After “Alumni Blues”, Trey verified some factual information. Like Fishman’s record at UVM – Lowest gradepoint average ever recorded in school history…For a non-fraternity student… .0036 GPA. Luckily, after Trey and Jon were both thrown out of UVM, Page recruited them to attend Goddard college. The progressive college paid Page $100 for recruiting two new students. According Mike, Page is still trying to get Mike for the $50. Tube (from the mind of Jon Fishman) provided Page, The Headhunter, with ample space to flex his Clavinet muscles. Though the tube was shorter than most would like (meaning less than 10 minutes) it packed a powerful punch.
Trey, announcing they would play another song from the mind of Fishman, asks the audience to count the number of times the word “you” is in the song. Fishman tries to provide an explanation by saying “the context…” before Trey, Jon, and Mike all say “just play the (fucking) song”. Trey asks, “are you going to tell the story of who the song is about?” prompting Fishman to throw the microphone behind his head. Page announces “Start the song or we’ll start telling stories”. And so “My Sweet One” Begins with the thunderous bluegrass drum riff from Fish. David Bowie closes the first set.
From the first bombastic opening notes of “Crosseyed & Painless”, it was obvious that Phish was All In – no one was out. The funk jam dissolved into an ambient wavelike soundscape before washing unto shore as “McGrupp (and The Watchful Hosemasters)”. The Gamehendge rarity delivered on all cylinders with its lyrics about divinity being expressed with the temporal tools of time and space. Page’s piano solo during “McGrupp” is a top of the mountain phish nugget.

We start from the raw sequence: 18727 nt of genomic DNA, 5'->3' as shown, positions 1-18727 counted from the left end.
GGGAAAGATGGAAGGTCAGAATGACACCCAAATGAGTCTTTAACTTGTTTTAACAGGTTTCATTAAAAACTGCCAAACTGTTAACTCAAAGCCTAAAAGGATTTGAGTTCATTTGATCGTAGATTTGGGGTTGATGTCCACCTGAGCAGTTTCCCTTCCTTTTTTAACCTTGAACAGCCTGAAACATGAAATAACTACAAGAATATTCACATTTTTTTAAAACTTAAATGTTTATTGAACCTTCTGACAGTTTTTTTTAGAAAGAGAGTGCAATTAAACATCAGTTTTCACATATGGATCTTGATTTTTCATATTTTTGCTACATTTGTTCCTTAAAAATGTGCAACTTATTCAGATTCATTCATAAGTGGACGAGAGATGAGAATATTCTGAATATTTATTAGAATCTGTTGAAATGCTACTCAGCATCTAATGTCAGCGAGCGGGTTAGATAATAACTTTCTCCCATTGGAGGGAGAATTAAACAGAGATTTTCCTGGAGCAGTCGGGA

The opening notes of “Mike’s Song” was a most welcome sound, signaling the raucous grooves were to return with a vengeance. At the drop into the jam, the venue was levitating. Though the jam didn’t get too exploratory, every note was played with purpose. After a quick breather from “Bouncin'”, “Axilla I” launched everyone back into the stratosphere. Most people expecting to hear the beginnings of “Weekapaug” were happily wrong as “Tweezer” began. The jam reached blissful levels of selfless melody and groove before surprisingly segueing into “Harry Hood”. After the dualistic composed sections of laid back keyboards and vicious screaming guitar work, Trey’s solo oozed with patience before coming to a head.
After a “Horse>Silent”, and a celebratory “Weekapaug”, Set II’s exclamation point came in the form of a last chance to dance “Suzy Greenberg” .Knowing we’d be treated to something and “Tweezer Reprise”, we were all ready for a big encore but nobody was quite ready for what would ensue. Mike lowered his mic stand and fell to his knees. Trey fully extended his mic stand vertically and horizontally before started thing punk metal anthem “Big Black Furry Creature From Mars”. The energy was so explosive that one may not have even noticed Trey ripping his guitar behind his head or sprinting laps around the stage. During the “Tweeprise” intro, Trey stumbled into some oversized balloons and kicked them away like he was pissed.
After detonating “Reprise”, the dust settled, and someone shot off a very expensive fireworks display in the parking lot that seemed to last forever. Yes, Phish is a rock concert and yes, Phish is a great way to travel with friends. But, sometimes it takes a show like this to help one remember that Phish can be a conduit for awareness of that which loves us and connects us to everyone and everything.